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The Human Genome Project, and recent advances in personalized genomics

Authors Wilson B, Nicholls SG

Received 19 August 2014

Accepted for publication 11 November 2014

Published 16 February 2015 Volume 2015:8 Pages 9—20


Checked for plagiarism Yes

Review by Single anonymous peer review

Peer reviewer comments 4

Editor who approved publication: Professor Frank Papatheofanis

Brenda J Wilson, Stuart G Nicholls

Department of Epidemiology and Community Medicine, Faculty of Medicine, University of Ottawa, Ottawa, ON, Canada

Abstract: The language of “personalized medicine” and “personal genomics” has now entered the common lexicon. The idea of personalized medicine is the integration of genomic risk assessment alongside other clinical investigations. Consistent with this approach, testing is delivered by health care professionals who are not medical geneticists, and where results represent risks, as opposed to clinical diagnosis of disease, to be interpreted alongside the entirety of a patient's health and medical data. In this review we consider the evidence concerning the application of such personalized genomics within the context of population screening, and potential implications that arise from this. We highlight two general approaches which illustrate potential uses of genomic information in screening. The first is a narrowly targeted approach in which genetic profiling is linked with standard population-based screening for diseases; the second is a broader targeting of variants associated with multiple single gene disorders, performed opportunistically on patients being investigated for unrelated conditions. In doing so we consider the organization and evaluation of tests and services, the challenge of interpretation with less targeted testing, professional confidence, barriers in practice, and education needs. We conclude by discussing several issues pertinent to health policy, namely: avoiding the conflation of genetics with biological determinism, resisting the “technological imperative”, due consideration of the organization of screening services, the need for professional education, as well as informed decision making and public understanding.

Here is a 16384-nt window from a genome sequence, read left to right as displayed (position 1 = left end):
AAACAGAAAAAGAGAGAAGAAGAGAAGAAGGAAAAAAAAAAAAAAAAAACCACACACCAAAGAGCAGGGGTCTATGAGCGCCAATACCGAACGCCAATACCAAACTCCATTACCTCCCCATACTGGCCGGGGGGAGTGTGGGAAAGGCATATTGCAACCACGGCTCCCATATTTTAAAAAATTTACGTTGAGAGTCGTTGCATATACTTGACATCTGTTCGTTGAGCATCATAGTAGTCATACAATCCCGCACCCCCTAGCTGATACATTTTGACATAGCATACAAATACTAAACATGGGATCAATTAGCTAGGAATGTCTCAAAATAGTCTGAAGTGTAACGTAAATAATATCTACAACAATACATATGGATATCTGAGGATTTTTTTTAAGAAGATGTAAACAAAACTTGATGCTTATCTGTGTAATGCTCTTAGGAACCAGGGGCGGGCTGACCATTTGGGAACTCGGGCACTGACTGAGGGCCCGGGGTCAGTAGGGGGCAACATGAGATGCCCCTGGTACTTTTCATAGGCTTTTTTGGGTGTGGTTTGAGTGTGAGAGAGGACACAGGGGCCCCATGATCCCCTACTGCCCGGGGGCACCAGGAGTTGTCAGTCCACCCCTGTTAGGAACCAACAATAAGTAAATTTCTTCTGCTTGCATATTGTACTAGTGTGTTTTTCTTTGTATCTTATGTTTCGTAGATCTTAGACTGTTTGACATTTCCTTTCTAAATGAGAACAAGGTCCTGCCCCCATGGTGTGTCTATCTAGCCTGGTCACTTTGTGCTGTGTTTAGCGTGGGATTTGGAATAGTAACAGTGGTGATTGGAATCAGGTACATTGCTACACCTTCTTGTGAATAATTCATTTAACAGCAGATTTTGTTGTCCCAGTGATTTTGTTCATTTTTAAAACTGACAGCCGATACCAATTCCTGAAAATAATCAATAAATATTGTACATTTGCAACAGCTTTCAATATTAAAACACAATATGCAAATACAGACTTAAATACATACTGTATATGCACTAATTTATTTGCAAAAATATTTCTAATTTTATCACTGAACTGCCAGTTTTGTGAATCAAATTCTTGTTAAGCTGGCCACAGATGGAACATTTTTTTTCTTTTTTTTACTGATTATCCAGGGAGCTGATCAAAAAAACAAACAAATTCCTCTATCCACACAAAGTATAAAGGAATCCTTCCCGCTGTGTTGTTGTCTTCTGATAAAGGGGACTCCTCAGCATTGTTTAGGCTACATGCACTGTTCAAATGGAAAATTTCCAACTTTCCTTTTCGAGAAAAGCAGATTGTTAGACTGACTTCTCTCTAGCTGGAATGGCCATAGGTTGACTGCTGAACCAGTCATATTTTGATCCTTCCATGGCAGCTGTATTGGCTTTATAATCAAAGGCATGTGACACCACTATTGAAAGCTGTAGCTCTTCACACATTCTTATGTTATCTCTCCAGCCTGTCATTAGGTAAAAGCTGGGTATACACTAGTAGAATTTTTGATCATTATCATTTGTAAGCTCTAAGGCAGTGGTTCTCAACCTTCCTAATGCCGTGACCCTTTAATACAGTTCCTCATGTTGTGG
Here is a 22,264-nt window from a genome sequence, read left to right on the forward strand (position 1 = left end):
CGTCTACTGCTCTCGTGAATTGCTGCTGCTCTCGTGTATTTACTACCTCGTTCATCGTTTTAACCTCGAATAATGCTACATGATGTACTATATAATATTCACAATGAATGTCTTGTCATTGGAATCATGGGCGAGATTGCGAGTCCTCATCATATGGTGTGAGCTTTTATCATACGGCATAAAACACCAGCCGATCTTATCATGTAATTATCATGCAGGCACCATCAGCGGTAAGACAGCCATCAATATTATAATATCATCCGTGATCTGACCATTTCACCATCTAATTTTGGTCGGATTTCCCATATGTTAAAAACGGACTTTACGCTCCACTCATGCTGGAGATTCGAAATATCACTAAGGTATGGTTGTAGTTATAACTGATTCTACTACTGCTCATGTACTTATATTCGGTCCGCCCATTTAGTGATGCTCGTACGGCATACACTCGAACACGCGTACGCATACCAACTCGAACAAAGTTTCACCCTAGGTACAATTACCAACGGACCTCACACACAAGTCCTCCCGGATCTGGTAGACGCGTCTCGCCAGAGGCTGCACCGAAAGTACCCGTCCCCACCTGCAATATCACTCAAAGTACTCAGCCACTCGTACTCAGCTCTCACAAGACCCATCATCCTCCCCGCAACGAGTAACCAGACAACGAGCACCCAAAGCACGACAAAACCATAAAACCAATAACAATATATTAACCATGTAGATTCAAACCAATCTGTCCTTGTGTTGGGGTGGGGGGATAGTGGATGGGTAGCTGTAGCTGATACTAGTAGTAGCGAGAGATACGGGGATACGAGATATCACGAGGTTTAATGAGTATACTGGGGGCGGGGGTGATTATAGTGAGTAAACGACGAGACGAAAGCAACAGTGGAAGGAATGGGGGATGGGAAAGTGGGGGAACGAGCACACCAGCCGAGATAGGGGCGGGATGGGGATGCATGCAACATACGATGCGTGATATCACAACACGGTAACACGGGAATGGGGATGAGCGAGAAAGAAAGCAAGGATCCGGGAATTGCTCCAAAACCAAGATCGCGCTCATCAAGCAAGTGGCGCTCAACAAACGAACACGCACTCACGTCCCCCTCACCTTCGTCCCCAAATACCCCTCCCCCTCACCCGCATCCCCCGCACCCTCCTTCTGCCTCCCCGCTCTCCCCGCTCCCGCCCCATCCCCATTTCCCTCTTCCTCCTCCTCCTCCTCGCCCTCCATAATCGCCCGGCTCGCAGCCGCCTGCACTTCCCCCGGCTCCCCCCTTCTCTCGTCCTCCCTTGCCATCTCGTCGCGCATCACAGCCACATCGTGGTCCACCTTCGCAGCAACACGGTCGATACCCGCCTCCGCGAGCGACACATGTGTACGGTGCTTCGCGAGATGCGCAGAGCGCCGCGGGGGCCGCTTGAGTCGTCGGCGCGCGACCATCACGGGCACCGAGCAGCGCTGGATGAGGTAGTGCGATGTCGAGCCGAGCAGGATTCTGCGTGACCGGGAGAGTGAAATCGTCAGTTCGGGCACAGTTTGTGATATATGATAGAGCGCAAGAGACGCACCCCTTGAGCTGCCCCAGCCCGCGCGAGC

Keywords: genomics, personalized medicine, ethics, population health, evidence, education

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